BL: I think that the Copper script is really a terrific piece of work. We have great characters and a great sense of time and place. There was a huge immigrant population and Five Points was overcrowded, chaotic, and very poor – with six and seven or ten people sleeping in very cramped environments. And you have this detective weaving his way through all of this in the last days of the Civil War. There was an enormous amount of friction that took place between those who have, who live in Uptown with all this wealth and sense of privilege, and those who have not. So you take all of those factors and you weave the story as Tom Fontana has done so well and I think you have something that will be very compelling to watch.
And visually, it’s very striking because of what we’ve built here in terms of the sets. There has just been an incredible amount of craftsmanship that has gone into it and it all looks very authentic. When I walk around here between the breaks, I look around and you can go inside the spaces and look out because these sets actually function. It’s all done very efficiently which is important. We have scenes that take place inside, but then you might have to look out onto the streets where horses and all of the people are milling and going about their business. It’s a very exciting atmosphere.
What makes you excited about this show?
BL: Well, I think that doing a period piece is exciting because you get to see things from a new perspective. We’ve seen a number of contemporary shows that take place in New York City – we see it, know it, and now all of a sudden you’re looking at New York City at another time, over a hundred and forty something years ago – when the city was just beginning to kind of rise up. So, visually, I think you’re in a new place. Everything is different and you have a sense of time and place – but we’re not doing a historical drama. I think it’s very alive, not simply people walking around in the clothing of the period. I think if we do this right then we will have something very compelling and very entertaining.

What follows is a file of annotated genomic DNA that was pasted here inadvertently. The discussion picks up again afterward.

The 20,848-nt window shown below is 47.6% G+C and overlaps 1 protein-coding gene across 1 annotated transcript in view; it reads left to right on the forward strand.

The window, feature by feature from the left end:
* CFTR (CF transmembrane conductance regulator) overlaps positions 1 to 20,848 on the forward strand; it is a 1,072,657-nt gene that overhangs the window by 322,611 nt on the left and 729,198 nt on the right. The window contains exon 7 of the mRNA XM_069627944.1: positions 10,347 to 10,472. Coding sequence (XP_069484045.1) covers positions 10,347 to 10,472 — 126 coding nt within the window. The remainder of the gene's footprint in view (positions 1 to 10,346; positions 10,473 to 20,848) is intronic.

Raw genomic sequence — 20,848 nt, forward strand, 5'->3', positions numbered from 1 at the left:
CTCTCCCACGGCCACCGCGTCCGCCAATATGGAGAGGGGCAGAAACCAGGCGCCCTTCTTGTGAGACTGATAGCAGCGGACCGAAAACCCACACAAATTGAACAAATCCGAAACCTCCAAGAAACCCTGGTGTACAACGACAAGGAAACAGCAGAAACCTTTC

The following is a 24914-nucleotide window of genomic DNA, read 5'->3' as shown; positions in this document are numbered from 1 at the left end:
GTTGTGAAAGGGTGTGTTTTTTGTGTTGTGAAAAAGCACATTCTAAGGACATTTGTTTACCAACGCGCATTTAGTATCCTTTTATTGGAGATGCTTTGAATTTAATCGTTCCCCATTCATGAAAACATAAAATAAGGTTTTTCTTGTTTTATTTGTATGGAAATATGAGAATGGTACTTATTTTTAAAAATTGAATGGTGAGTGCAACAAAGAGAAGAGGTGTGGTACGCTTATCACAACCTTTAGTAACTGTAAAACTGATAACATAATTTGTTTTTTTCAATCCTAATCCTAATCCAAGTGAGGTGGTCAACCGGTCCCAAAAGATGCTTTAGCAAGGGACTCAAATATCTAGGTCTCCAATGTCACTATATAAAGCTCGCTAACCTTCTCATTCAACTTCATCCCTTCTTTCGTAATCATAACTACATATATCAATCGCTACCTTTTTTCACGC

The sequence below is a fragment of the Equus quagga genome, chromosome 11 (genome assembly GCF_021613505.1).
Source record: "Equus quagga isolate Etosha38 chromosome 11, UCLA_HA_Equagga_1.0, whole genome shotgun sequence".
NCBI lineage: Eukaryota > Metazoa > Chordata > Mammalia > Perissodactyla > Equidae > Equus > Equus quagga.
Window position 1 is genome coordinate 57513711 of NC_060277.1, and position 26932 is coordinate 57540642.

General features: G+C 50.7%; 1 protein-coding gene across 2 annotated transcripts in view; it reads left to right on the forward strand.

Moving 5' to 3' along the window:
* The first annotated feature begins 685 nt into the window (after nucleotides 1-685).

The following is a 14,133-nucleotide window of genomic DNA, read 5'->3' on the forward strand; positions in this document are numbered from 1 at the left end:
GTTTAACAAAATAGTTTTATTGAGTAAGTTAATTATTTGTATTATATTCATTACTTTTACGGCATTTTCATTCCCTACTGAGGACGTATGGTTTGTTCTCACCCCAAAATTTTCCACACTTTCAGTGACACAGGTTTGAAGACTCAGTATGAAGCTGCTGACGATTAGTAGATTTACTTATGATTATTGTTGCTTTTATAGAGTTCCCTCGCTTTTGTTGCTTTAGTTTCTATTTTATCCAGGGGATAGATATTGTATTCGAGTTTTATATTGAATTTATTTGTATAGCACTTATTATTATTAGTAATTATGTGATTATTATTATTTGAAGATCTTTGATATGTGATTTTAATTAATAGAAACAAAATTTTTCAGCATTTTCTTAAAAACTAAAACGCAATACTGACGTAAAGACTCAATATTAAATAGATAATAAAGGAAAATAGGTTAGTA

What do you hope audiences take away from it?
BL: I never really know what someone will take away from anything. What you hope is that they simply tune in and get involved in the journey of this man, these people who populate the series. You never know how that will play out, but what you want to do is provide the most entertaining piece of work you can and then you hope it connects. That’s the unknown factor. But you try to put the best thing forward and say, “Come with us on this journey, I think you’re gonna really have an interesting time when you watch this as the series unfolds.” You hope that people will want to see how things evolve, where it is going and how the story will play out.
Have you enjoyed working with the team involved?
BL: It’s a great team from top to bottom. There are a lot of really talented people involved. Tom Fontana and I have worked together now almost 20 years so we share a lot of history and have a passion for certain projects and this one, I think is as exciting as anything I’ve seen in a long time.
You have so many successes to your credit. Do you have anything like a good luck charm?
BL: I wish there was some good luck charm. I wish there was this one thing where if I rub it twice then you’ve got a show that’s gonna run for at least seven years, but I haven’t found that good luck charm. Sometimes, as in the case of this show, things come together and then you just hope it takes off.Read More